Owner and chef Rudi Štefan is passionate about food and wine, and can often be seen scouring local markets for fresh local ingredients to include in his daily menus. The blend of traditional ingredients and modern cookery attracts culinary enthusiasts from around the world who come to take Rudi’s master class, and diners are sure to see him at some stage of the night, either behind the counter or popping out of the kitchen to survey his achievements in the restaurant.

Special attention is placed on the wines – in fact, the restaurant’s full name is Pelegini Tavern and Wine Cellar and it is housed in a building once used to store the famous local Maraština, a sweet white wine that was traded Europe-wide. Rudi indulges his passion for fine wine with an extensive wine list, divided by country, from the local Maraština itself to French Beaujolais as soon as it arrives from the chateau.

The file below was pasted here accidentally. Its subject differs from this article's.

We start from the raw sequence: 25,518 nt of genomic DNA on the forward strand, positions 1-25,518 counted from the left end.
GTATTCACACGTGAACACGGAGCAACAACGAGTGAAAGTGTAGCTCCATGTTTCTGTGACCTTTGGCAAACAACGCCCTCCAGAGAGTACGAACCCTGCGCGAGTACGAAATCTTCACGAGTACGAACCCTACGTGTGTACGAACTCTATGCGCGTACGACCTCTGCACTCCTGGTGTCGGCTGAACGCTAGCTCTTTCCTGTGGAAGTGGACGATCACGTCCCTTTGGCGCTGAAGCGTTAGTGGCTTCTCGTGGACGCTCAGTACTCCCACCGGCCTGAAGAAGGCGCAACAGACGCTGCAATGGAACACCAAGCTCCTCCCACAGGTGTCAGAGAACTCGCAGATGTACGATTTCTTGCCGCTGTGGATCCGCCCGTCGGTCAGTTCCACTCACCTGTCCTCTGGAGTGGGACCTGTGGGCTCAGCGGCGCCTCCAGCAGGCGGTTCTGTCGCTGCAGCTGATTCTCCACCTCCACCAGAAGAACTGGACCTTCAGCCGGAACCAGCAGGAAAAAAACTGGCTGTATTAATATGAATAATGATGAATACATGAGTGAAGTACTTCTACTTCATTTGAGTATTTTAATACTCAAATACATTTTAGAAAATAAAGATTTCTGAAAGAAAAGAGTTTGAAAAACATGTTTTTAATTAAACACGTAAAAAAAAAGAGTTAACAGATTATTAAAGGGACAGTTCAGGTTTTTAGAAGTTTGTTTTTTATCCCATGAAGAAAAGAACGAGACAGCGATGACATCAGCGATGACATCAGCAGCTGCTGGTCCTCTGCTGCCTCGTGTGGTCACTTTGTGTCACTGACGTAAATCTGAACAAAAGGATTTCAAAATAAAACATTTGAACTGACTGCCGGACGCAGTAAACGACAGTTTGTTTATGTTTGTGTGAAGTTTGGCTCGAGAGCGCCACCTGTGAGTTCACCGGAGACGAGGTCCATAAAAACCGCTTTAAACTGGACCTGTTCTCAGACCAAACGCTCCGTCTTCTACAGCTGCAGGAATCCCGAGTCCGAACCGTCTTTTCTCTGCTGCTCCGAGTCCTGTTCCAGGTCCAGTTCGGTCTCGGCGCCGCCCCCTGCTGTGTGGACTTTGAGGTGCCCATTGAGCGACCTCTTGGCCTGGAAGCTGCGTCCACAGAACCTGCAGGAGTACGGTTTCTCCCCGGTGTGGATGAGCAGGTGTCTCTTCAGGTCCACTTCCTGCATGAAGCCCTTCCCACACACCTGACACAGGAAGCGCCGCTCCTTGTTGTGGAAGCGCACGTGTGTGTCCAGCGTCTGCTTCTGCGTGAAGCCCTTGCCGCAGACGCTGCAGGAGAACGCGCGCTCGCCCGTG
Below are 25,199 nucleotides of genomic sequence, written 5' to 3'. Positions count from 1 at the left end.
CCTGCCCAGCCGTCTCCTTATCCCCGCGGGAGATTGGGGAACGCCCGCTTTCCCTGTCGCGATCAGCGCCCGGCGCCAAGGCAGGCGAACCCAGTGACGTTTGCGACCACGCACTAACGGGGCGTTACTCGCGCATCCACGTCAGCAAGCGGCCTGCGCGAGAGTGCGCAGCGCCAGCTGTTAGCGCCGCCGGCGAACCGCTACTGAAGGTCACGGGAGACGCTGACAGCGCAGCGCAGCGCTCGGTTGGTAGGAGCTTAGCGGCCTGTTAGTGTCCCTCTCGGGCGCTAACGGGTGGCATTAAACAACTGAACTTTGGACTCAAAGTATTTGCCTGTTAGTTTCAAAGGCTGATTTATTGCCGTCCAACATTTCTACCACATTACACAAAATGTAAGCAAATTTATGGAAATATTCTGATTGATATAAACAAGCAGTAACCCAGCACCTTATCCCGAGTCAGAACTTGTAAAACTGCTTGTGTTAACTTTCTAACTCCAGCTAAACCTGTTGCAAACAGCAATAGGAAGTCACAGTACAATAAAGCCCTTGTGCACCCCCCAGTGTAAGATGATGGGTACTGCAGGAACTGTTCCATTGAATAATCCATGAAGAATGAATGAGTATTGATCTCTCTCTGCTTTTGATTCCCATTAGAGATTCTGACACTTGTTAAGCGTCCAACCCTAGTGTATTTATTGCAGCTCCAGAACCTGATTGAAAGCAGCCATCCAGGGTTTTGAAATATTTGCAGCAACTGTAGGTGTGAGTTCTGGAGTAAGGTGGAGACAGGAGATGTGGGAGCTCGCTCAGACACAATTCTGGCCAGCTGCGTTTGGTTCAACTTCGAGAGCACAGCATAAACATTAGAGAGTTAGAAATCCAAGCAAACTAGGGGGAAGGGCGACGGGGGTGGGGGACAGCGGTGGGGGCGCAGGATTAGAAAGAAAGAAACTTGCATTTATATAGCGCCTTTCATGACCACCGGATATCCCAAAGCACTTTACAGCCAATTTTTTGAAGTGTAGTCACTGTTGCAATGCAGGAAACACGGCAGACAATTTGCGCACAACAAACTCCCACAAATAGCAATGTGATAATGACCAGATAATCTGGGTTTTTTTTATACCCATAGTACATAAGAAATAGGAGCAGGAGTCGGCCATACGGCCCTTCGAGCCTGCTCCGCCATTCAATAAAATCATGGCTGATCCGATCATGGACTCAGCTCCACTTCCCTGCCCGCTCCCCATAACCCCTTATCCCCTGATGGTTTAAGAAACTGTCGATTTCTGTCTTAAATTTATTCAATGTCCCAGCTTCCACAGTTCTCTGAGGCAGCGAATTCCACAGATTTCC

Eat unusual specialities such as truffle and prosciutto papparelle with sheep milk cheese and fresh parsley pasta, or a sausage of tuna meat.

Zlatne Školjke | Skradin

Located up the the Krka River estuary past Šibernik, Skradin is a charming small town with a marina and moorings on the town quay. Zlatne Školjke is one of the highlights of the town, having been a fixture for almost 30 years. The family-run restaurant is owned and managed by Ante and Marija Petrovic, with chef Ivan Lovric providing locally sourced meals with a difference.

Zlatne Skolje prides itself on its gourmet seafood dishes but, unusually for restaurants on the Dalmatian coast, they also have a range of meat dishes. Guests come from all over Europe, primarily from the UK, Germany and Italy (Croatia’s main visitors), and the food reflects both local tradition and international influences. Inventive specialities include the house cold starter, minced octopus patties, the local ‘Skradin risotto’ and even snails. They serve a wide range of shellfish, including Noah’s Arks, which are local to the Adriatic.

An extensive wine list to go with the food is another of Zlatne Skolje’s specialities. Sommelier Marija Petrovic has collected a huge range of Croatian wines, alongside a respectable selection of French, Italian and new world vintages.